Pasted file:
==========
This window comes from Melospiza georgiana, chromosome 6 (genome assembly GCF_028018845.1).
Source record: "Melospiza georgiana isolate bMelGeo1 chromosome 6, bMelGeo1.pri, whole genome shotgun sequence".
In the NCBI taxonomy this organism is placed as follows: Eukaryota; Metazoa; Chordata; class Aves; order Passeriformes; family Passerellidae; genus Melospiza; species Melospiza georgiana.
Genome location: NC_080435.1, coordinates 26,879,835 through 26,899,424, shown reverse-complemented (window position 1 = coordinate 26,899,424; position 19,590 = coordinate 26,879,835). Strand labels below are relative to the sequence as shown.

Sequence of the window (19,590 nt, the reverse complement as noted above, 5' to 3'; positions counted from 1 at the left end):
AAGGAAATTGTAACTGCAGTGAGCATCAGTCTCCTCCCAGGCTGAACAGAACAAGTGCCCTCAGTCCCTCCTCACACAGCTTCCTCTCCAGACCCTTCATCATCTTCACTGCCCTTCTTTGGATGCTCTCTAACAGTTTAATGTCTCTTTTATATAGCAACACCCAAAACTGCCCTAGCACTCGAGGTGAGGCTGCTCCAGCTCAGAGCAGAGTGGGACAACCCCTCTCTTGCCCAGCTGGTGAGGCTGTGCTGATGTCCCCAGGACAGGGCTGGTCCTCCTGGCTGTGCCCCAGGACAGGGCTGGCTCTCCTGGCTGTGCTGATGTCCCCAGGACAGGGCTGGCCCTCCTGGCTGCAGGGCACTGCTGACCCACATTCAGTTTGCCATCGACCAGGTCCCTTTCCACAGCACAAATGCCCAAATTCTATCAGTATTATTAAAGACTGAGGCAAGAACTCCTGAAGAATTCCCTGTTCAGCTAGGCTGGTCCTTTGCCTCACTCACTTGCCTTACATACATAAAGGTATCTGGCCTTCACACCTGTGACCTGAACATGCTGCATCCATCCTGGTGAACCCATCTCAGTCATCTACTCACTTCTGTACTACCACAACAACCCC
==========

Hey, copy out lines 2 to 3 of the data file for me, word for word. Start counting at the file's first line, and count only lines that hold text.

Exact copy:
Source record: "Melospiza georgiana isolate bMelGeo1 chromosome 6, bMelGeo1.pri, whole genome shotgun sequence".
In the NCBI taxonomy this organism is placed as follows: Eukaryota; Metazoa; Chordata; class Aves; order Passeriformes; family Passerellidae; genus Melospiza; species Melospiza georgiana.